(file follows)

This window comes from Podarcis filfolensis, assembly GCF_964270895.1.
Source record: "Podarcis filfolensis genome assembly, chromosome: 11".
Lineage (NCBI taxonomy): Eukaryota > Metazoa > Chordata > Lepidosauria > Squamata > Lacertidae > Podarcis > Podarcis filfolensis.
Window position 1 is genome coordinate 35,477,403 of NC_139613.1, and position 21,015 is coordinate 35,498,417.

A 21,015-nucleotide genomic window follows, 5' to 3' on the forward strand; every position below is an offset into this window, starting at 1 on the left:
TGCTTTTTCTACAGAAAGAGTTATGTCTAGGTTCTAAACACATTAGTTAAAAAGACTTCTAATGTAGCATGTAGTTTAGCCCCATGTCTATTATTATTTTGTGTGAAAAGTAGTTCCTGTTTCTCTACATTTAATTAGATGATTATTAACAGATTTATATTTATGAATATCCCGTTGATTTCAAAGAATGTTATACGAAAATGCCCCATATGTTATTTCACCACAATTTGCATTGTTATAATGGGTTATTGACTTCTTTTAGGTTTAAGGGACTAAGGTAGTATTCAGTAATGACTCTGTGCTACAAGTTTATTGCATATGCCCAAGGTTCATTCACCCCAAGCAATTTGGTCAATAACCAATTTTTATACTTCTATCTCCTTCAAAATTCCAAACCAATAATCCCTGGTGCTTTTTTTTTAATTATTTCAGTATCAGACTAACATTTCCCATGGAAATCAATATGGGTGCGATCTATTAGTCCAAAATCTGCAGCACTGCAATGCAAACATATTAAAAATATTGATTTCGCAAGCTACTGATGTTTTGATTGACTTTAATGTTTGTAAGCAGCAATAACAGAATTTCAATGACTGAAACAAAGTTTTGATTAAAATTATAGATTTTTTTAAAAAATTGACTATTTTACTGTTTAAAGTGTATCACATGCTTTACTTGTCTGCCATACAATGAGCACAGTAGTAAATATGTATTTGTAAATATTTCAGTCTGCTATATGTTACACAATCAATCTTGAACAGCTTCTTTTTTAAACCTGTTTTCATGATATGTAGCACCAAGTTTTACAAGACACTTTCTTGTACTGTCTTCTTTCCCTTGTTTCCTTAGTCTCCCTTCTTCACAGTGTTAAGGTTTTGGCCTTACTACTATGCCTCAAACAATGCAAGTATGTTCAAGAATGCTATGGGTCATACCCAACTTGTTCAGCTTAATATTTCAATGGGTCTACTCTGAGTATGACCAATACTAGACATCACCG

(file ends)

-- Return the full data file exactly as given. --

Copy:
This window comes from Podarcis filfolensis, assembly GCF_964270895.1.
Source record: "Podarcis filfolensis genome assembly, chromosome: 11".
Lineage (NCBI taxonomy): Eukaryota > Metazoa > Chordata > Lepidosauria > Squamata > Lacertidae > Podarcis > Podarcis filfolensis.
Window position 1 is genome coordinate 35,477,403 of NC_139613.1, and position 21,015 is coordinate 35,498,417.

A 21,015-nucleotide genomic window follows, 5' to 3' on the forward strand; every position below is an offset into this window, starting at 1 on the left:
TGCTTTTTCTACAGAAAGAGTTATGTCTAGGTTCTAAACACATTAGTTAAAAAGACTTCTAATGTAGCATGTAGTTTAGCCCCATGTCTATTATTATTTTGTGTGAAAAGTAGTTCCTGTTTCTCTACATTTAATTAGATGATTATTAACAGATTTATATTTATGAATATCCCGTTGATTTCAAAGAATGTTATACGAAAATGCCCCATATGTTATTTCACCACAATTTGCATTGTTATAATGGGTTATTGACTTCTTTTAGGTTTAAGGGACTAAGGTAGTATTCAGTAATGACTCTGTGCTACAAGTTTATTGCATATGCCCAAGGTTCATTCACCCCAAGCAATTTGGTCAATAACCAATTTTTATACTTCTATCTCCTTCAAAATTCCAAACCAATAATCCCTGGTGCTTTTTTTTTAATTATTTCAGTATCAGACTAACATTTCCCATGGAAATCAATATGGGTGCGATCTATTAGTCCAAAATCTGCAGCACTGCAATGCAAACATATTAAAAATATTGATTTCGCAAGCTACTGATGTTTTGATTGACTTTAATGTTTGTAAGCAGCAATAACAGAATTTCAATGACTGAAACAAAGTTTTGATTAAAATTATAGATTTTTTTAAAAAATTGACTATTTTACTGTTTAAAGTGTATCACATGCTTTACTTGTCTGCCATACAATGAGCACAGTAGTAAATATGTATTTGTAAATATTTCAGTCTGCTATATGTTACACAATCAATCTTGAACAGCTTCTTTTTTAAACCTGTTTTCATGATATGTAGCACCAAGTTTTACAAGACACTTTCTTGTACTGTCTTCTTTCCCTTGTTTCCTTAGTCTCCCTTCTTCACAGTGTTAAGGTTTTGGCCTTACTACTATGCCTCAAACAATGCAAGTATGTTCAAGAATGCTATGGGTCATACCCAACTTGTTCAGCTTAATATTTCAATGGGTCTACTCTGAGTATGACCAATACTAGACATCACCG